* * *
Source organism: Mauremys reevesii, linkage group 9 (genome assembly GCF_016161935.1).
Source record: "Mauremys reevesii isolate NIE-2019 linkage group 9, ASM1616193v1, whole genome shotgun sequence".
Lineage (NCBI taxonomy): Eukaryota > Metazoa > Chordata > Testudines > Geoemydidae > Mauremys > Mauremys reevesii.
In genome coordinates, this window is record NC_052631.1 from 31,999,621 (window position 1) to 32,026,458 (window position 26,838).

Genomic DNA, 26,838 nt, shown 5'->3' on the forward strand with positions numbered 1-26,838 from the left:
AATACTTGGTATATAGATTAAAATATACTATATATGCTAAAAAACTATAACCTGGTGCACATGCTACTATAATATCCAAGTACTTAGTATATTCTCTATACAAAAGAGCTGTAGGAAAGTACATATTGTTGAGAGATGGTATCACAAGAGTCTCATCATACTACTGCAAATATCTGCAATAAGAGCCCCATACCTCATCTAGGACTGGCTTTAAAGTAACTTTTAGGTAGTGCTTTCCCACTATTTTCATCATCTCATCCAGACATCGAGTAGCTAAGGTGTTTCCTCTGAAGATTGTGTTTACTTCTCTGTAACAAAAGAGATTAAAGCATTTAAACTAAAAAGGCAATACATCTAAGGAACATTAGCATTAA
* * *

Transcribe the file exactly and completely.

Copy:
Source organism: Mauremys reevesii, linkage group 9 (genome assembly GCF_016161935.1).
Source record: "Mauremys reevesii isolate NIE-2019 linkage group 9, ASM1616193v1, whole genome shotgun sequence".
Lineage (NCBI taxonomy): Eukaryota > Metazoa > Chordata > Testudines > Geoemydidae > Mauremys > Mauremys reevesii.
In genome coordinates, this window is record NC_052631.1 from 31,999,621 (window position 1) to 32,026,458 (window position 26,838).

Genomic DNA, 26,838 nt, shown 5'->3' on the forward strand with positions numbered 1-26,838 from the left:
AATACTTGGTATATAGATTAAAATATACTATATATGCTAAAAAACTATAACCTGGTGCACATGCTACTATAATATCCAAGTACTTAGTATATTCTCTATACAAAAGAGCTGTAGGAAAGTACATATTGTTGAGAGATGGTATCACAAGAGTCTCATCATACTACTGCAAATATCTGCAATAAGAGCCCCATACCTCATCTAGGACTGGCTTTAAAGTAACTTTTAGGTAGTGCTTTCCCACTATTTTCATCATCTCATCCAGACATCGAGTAGCTAAGGTGTTTCCTCTGAAGATTGTGTTTACTTCTCTGTAACAAAAGAGATTAAAGCATTTAAACTAAAAAGGCAATACATCTAAGGAACATTAGCATTAA